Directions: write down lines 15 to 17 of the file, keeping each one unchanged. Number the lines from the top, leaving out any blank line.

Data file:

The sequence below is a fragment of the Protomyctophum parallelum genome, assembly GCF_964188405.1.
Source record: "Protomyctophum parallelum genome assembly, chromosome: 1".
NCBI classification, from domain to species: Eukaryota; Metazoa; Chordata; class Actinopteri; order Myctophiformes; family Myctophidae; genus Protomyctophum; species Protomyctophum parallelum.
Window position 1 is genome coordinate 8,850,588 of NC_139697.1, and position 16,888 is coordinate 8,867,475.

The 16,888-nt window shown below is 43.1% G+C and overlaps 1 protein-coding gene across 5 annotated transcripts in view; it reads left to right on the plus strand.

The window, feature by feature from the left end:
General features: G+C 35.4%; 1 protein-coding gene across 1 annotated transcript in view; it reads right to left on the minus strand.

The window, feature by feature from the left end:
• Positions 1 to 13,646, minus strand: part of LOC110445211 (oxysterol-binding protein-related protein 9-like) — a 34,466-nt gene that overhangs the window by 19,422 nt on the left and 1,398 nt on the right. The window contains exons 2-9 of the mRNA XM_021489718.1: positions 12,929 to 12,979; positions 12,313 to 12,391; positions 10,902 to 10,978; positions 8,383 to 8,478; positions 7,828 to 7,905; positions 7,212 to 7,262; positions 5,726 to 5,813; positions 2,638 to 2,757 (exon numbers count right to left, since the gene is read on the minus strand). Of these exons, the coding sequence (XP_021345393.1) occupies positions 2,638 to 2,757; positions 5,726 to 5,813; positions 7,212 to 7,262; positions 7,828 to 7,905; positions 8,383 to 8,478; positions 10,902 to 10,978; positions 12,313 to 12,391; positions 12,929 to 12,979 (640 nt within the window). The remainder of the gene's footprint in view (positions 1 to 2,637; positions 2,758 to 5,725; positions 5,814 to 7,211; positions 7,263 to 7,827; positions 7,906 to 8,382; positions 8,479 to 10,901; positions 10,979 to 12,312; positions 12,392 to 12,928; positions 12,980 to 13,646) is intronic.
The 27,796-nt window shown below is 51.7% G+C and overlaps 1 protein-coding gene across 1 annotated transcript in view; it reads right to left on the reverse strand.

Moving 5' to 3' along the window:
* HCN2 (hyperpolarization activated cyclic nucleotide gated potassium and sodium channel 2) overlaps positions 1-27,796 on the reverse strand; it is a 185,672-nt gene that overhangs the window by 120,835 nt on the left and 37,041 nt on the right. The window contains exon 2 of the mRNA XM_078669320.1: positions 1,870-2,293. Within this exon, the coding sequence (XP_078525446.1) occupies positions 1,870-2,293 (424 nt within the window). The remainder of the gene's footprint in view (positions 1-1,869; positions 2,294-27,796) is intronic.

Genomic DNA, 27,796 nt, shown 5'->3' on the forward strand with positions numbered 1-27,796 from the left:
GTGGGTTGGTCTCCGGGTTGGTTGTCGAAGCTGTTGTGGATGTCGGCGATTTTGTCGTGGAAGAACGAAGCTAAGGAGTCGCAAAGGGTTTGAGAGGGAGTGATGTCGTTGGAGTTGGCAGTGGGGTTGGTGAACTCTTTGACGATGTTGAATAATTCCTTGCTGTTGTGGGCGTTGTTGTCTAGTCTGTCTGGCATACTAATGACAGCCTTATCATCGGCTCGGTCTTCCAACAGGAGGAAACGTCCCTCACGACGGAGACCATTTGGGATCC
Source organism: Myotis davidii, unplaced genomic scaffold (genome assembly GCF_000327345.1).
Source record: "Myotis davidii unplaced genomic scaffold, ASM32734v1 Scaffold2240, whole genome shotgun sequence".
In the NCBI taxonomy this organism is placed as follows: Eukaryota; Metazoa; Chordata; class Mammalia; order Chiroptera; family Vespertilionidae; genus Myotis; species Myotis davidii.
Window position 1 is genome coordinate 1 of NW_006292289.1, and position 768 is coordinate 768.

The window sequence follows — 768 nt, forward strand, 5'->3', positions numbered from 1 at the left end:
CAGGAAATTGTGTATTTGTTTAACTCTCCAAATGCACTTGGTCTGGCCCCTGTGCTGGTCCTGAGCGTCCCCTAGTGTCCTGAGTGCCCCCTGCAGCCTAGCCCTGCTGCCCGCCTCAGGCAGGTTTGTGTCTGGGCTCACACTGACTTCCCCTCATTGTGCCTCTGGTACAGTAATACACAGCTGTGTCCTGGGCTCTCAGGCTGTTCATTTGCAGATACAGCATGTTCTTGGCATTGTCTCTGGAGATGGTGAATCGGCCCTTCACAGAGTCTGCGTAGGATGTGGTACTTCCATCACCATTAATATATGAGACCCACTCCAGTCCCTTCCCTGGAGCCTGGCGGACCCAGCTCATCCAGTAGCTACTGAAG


Source organism: Myotis davidii, unplaced genomic scaffold (genome assembly GCF_000327345.1).
Source record: "Myotis davidii unplaced genomic scaffold, ASM32734v1 Scaffold2240, whole genome shotgun sequence".
In the NCBI taxonomy this organism is placed as follows: Eukaryota; Metazoa; Chordata; class Mammalia; order Chiroptera; family Vespertilionidae; genus Myotis; species Myotis davidii.